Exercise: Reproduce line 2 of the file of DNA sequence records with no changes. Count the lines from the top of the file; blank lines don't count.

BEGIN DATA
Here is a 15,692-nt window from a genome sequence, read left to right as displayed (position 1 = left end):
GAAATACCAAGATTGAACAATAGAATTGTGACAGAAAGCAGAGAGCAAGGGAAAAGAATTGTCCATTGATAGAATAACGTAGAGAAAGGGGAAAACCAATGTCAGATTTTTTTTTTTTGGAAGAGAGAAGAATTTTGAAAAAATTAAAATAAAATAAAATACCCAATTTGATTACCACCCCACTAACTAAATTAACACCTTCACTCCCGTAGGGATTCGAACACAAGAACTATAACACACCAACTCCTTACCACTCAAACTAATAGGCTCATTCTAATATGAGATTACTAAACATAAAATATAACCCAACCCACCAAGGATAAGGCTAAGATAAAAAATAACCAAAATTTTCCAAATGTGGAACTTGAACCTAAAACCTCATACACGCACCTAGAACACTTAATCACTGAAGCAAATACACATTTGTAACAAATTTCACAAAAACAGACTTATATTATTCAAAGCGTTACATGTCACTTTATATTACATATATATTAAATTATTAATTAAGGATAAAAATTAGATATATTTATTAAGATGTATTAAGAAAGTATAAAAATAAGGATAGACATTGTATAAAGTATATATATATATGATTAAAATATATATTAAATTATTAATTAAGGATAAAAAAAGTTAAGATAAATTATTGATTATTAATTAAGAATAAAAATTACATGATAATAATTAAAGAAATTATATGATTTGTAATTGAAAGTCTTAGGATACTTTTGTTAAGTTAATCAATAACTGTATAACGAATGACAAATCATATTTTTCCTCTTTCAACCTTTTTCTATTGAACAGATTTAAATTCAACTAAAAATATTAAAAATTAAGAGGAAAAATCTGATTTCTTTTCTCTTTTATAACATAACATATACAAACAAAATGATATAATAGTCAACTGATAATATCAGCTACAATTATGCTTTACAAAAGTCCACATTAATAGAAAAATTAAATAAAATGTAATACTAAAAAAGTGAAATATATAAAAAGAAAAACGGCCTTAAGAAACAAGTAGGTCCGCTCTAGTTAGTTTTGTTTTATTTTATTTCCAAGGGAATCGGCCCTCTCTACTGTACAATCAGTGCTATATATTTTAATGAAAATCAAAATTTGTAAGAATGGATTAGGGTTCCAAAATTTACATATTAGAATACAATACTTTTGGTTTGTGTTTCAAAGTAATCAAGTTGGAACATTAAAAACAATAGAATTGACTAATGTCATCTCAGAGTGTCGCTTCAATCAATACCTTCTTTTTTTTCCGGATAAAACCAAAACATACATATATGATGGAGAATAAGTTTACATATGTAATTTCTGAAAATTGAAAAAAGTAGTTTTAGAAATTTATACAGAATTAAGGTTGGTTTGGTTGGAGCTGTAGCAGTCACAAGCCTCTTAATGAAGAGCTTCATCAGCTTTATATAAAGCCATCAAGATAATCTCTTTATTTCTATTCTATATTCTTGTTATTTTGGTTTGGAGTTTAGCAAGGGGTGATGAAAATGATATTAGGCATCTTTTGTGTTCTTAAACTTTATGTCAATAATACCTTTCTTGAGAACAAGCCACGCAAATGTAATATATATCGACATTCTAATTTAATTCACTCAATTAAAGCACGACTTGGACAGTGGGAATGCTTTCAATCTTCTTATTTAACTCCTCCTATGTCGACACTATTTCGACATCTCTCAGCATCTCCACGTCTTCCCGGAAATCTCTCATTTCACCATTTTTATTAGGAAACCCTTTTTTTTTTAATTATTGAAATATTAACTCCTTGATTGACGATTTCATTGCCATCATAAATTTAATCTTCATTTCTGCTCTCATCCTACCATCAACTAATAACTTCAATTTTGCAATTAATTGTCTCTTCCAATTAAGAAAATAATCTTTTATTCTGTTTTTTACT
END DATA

GAAATACCAAGATTGAACAATAGAATTGTGACAGAAAGCAGAGAGCAAGGGAAAAGAATTGTCCATTGATAGAATAACGTAGAGAAAGGGGAAAACCAATGTCAGATTTTTTTTTTTTGGAAGAGAGAAGAATTTTGAAAAAATTAAAATAAAATAAAATACCCAATTTGATTACCACCCCACTAACTAAATTAACACCTTCACTCCCGTAGGGATTCGAACACAAGAACTATAACACACCAACTCCTTACCACTCAAACTAATAGGCTCATTCTAATATGAGATTACTAAACATAAAATATAACCCAACCCACCAAGGATAAGGCTAAGATAAAAAATAACCAAAATTTTCCAAATGTGGAACTTGAACCTAAAACCTCATACACGCACCTAGAACACTTAATCACTGAAGCAAATACACATTTGTAACAAATTTCACAAAAACAGACTTATATTATTCAAAGCGTTACATGTCACTTTATATTACATATATATTAAATTATTAATTAAGGATAAAAATTAGATATATTTATTAAGATGTATTAAGAAAGTATAAAAATAAGGATAGACATTGTATAAAGTATATATATATATGATTAAAATATATATTAAATTATTAATTAAGGATAAAAAAAGTTAAGATAAATTATTGATTATTAATTAAGAATAAAAATTACATGATAATAATTAAAGAAATTATATGATTTGTAATTGAAAGTCTTAGGATACTTTTGTTAAGTTAATCAATAACTGTATAACGAATGACAAATCATATTTTTCCTCTTTCAACCTTTTTCTATTGAACAGATTTAAATTCAACTAAAAATATTAAAAATTAAGAGGAAAAATCTGATTTCTTTTCTCTTTTATAACATAACATATACAAACAAAATGATATAATAGTCAACTGATAATATCAGCTACAATTATGCTTTACAAAAGTCCACATTAATAGAAAAATTAAATAAAATGTAATACTAAAAAAGTGAAATATATAAAAAGAAAAACGGCCTTAAGAAACAAGTAGGTCCGCTCTAGTTAGTTTTGTTTTATTTTATTTCCAAGGGAATCGGCCCTCTCTACTGTACAATCAGTGCTATATATTTTAATGAAAATCAAAATTTGTAAGAATGGATTAGGGTTCCAAAATTTACATATTAGAATACAATACTTTTGGTTTGTGTTTCAAAGTAATCAAGTTGGAACATTAAAAACAATAGAATTGACTAATGTCATCTCAGAGTGTCGCTTCAATCAATACCTTCTTTTTTTTCCGGATAAAACCAAAACATACATATATGATGGAGAATAAGTTTACATATGTAATTTCTGAAAATTGAAAAAAGTAGTTTTAGAAATTTATACAGAATTAAGGTTGGTTTGGTTGGAGCTGTAGCAGTCACAAGCCTCTTAATGAAGAGCTTCATCAGCTTTATATAAAGCCATCAAGATAATCTCTTTATTTCTATTCTATATTCTTGTTATTTTGGTTTGGAGTTTAGCAAGGGGTGATGAAAATGATATTAGGCATCTTTTGTGTTCTTAAACTTTATGTCAATAATACCTTTCTTGAGAACAAGCCACGCAAATGTAATATATATCGACATTCTAATTTAATTCACTCAATTAAAGCACGACTTGGACAGTGGGAATGCTTTCAATCTTCTTATTTAACTCCTCCTATGTCGACACTATTTCGACATCTCTCAGCATCTCCACGTCTTCCCGGAAATCTCTCATTTCACCATTTTTATTAGGAAACCCTTTTTTTTTTAATTATTGAAATATTAACTCCTTGATTGACGATTTCATTGCCATCATAAATTTAATCTTCATTTCTGCTCTCATCCTACCATCAACTAATAACTTCAATTTTGCAATTAATTGTCTCTTCCAATTAAGAAAATAATCTTTTATTCTGTTTTTTACT